Are you a transfer student interested in learning more about services available to you at WWU?  

Join Western Libraries, the Learning Commons, and New Student Services on January 12 at 5:30 p.m. for a Transfer Student Info Panel where we will answer your questions about resources on campus, ranging from research and writing services to student employment opportunities.

The panel will feature representatives from the Libraries and the Learning Commons, Financial Aid, Student Employment, and the Student Business Office. Light snacks will be provided. This event is being offered as part of transfer student orientation. Event location is Western Libraries, Haggard Hall Room 222. 

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Benjamin Madley to Speak @WWU

Posted on: Thursday, December 22, 2016 - 3:25pm

Topic(s): Updates, Events

Historian Benjamin Madley to Discuss his Research on Native American Genocide in California

Benjamin Madley, associate professor of History at the University of California at Los Angeles, will discuss his research on Native American genocide in the United States at 4 p.m. on Wednesday, Jan. 18 at Western Washington University’s Academic West room 204. The event is co-sponsored by Western’s Ray Wolpow Institute for the Study of the Holocaust, Genocide, and Crimes Against Humanity, the Department of History, and the Western Libraries.  The presentation is free and open to the public; free public event parking will be available in Lot 12A – (formerly the “gravel lot,” but now paved) - on South Campus.

Between 1846 and 1873, California’s Indian population plunged from approximately 150,000 to 30,000. This is the subject of Madley’s new book, An American Genocide: The United States and the California Indian Catastrophe, 1846-1873, for which he received the 2016 Heyday Books History Award from Heyday Books Publishing House.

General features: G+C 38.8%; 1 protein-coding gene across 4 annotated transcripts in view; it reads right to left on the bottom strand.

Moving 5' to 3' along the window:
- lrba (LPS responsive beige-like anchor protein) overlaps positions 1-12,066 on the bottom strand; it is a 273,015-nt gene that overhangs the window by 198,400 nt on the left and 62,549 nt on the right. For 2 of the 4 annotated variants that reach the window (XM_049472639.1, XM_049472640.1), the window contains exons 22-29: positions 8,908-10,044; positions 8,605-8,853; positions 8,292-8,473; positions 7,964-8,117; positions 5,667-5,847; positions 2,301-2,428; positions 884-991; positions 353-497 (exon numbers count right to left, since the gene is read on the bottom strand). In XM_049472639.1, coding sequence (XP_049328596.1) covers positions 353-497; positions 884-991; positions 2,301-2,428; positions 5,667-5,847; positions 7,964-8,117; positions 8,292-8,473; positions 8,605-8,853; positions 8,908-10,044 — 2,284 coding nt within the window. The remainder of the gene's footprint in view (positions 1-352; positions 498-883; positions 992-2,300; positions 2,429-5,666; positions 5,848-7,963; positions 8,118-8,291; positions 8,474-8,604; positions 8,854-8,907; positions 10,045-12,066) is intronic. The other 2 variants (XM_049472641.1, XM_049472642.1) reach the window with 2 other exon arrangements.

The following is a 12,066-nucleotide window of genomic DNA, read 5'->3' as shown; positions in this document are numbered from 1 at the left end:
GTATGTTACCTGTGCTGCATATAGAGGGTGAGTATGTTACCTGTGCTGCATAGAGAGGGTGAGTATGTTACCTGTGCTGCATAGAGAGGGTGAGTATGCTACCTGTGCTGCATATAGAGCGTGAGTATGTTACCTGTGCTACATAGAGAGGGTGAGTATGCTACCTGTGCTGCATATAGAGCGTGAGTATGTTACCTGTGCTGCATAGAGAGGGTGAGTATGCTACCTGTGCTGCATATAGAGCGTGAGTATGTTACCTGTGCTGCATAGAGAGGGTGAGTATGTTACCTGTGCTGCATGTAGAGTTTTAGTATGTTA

Madley’s presentation will explore the rise of a state-sanctioned killing machine and the broad social, judicial, and political support for genocide. He will describe precursors to the genocide and explain how the Gold Rush stirred vigilante violence, the involvement of state and federal officials, the taxpayer dollars that supported the violence, indigenous resistance, who did the killing, and why the killings ended. Besides evaluating government officials’ culpability, Madley considers why the slaughter constituted genocide and how other possible genocides within and beyond the Americas might be investigated.

Madley is a historian of Native America, the United States, and colonialism in world history. He writes about American Indians as well as colonial genocides in Africa, Australia, and Europe, often applying a transnational and comparative approach. Madley's current research explores Native American labor in the making of the western United States. He earned his bachelor’s degree at Yale University, his master’s degree at Oxford University, and a doctorate at Yale. He then served as an Andrew Mellon Postdoctoral fellow at Dartmouth College before joining the faculty at UCLA where he is now associate professor of History and interim chair of the university’s American Indian Studies program.